In reading all the discussions about CM's and how much they get paid (or don't get paid, as the case may be), I wonder if we're not missing the forest for the trees. Yes, CM's used to get paid much better than they do now, w/ better benefits and yes, it used to be possible to earn your way to a living wage as a CM, but there's another branch to the tree: It also used to be true of many other jobs.
Back in the day, people were able to make careers of entry level jobs. For example, a popular waitress could stay on at her restaurant doing the same job as a girl just off the bus and make a living of it. Her boss would recognize that this woman brought something special to her work, making her a valuable asset to his business, and eventually she would become part of the fabric of the place. This still happens today, but it's the exception rather than the rule.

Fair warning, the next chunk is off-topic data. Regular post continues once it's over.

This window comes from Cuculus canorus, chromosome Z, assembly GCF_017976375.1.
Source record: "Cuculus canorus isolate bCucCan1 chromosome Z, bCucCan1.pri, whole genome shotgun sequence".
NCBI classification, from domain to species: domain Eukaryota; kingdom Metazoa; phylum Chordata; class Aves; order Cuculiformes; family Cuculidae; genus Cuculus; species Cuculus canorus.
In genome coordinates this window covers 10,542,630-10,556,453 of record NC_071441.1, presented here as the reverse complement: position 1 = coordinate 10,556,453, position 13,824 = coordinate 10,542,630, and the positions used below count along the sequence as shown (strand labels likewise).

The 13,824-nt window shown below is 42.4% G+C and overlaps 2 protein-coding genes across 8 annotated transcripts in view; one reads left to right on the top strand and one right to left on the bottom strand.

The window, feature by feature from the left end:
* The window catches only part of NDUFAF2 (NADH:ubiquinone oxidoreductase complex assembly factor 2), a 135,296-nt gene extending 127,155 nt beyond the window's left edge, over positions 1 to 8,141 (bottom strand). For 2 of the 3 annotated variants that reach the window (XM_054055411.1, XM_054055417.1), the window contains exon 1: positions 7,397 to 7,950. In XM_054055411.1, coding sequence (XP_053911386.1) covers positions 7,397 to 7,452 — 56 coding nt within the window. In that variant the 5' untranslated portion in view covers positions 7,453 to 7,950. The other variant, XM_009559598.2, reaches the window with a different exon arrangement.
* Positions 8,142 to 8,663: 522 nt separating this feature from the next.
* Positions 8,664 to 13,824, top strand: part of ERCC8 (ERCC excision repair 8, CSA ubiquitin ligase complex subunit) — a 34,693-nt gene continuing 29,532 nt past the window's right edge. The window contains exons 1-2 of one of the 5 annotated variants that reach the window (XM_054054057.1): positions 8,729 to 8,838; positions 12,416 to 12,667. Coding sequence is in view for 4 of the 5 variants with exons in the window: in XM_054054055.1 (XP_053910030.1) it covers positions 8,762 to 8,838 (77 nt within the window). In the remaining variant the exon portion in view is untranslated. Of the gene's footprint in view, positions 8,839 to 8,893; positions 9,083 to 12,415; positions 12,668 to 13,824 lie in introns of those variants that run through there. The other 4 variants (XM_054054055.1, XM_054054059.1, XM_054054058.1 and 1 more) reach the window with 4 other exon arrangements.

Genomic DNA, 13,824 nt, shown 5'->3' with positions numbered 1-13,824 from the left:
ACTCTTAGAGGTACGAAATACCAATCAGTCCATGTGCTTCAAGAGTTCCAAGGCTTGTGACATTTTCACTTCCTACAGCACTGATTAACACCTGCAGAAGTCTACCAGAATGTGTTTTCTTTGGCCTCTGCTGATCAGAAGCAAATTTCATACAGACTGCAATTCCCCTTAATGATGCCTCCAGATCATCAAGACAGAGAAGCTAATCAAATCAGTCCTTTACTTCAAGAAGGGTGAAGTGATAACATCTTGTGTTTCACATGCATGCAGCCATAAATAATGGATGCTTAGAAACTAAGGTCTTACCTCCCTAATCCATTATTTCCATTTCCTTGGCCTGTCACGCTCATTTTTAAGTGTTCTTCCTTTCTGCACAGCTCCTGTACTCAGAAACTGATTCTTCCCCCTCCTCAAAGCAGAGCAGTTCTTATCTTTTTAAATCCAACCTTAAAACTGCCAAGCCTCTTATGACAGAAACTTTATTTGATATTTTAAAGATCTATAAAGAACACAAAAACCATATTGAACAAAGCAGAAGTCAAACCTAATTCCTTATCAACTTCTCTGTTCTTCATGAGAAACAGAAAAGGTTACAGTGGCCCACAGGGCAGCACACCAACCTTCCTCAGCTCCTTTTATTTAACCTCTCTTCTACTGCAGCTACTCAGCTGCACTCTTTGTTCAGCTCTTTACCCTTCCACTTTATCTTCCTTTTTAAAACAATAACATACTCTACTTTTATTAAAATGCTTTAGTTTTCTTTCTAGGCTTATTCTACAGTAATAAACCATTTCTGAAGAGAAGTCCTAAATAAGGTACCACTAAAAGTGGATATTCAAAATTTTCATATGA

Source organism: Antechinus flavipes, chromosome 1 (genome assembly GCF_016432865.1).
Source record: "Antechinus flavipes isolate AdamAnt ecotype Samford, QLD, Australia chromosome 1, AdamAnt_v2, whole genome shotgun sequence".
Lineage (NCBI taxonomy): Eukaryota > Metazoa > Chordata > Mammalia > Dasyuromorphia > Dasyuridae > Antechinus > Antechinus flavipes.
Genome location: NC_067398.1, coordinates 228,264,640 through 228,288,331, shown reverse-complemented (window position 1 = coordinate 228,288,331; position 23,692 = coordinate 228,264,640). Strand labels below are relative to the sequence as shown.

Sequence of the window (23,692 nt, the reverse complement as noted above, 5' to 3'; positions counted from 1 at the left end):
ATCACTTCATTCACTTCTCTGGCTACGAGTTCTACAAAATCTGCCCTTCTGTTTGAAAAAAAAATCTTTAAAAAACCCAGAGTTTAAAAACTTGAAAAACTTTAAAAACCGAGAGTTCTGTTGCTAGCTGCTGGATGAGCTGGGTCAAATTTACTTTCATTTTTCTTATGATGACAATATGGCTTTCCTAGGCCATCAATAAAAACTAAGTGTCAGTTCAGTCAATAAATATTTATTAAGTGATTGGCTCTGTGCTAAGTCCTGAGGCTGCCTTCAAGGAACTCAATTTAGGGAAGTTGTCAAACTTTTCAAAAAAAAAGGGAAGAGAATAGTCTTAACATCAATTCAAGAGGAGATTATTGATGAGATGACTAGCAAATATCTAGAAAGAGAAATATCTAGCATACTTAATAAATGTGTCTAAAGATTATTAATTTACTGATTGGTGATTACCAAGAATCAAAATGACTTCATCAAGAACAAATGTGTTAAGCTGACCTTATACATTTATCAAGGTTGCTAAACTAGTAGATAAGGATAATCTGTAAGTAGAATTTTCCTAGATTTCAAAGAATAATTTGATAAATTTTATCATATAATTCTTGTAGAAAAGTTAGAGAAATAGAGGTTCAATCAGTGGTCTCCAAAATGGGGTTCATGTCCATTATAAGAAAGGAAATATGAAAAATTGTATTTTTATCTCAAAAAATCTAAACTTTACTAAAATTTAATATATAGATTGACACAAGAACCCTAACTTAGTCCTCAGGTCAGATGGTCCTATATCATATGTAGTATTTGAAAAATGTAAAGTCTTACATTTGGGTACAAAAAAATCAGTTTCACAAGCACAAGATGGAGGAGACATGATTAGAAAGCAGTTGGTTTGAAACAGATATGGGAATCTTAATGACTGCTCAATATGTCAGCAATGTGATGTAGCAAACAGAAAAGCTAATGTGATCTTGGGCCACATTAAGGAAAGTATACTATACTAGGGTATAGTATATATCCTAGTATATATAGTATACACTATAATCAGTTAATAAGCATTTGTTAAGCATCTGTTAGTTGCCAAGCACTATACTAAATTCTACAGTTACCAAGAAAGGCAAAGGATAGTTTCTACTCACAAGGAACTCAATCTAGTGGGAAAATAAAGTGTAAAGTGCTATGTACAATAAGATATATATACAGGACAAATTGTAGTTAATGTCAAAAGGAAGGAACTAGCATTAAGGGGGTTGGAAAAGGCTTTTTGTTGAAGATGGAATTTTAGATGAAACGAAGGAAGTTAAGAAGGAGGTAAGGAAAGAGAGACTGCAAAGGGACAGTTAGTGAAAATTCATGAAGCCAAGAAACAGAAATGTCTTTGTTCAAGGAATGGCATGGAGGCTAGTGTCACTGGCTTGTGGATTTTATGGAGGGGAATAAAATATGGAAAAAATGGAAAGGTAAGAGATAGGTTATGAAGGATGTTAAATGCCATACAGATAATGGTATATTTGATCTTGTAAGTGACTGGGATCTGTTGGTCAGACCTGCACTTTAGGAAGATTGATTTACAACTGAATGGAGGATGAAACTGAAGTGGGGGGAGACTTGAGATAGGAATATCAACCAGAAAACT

Somewhere along the line things changed, and certain classes of work were defined as strictly entry level. Along w/ this came the rise of the "professional manager," who has a fancy degree which qualifies him to, well, manage stuff. And manage he does, even in an industry he knows nothing about. It's no longer possible to find your niche and make a living if that niche is considered entry level work. You go so far and, if you want to go farther, you have to go into a different line of work. (I think they call this "up or out.")
Where am I going w/ all of this? CM's don't get taken care of like they used to, but neither do workers in other fields. When corporate America changed the way it managed its workers, Disney followed suit. Should they be faulted for this?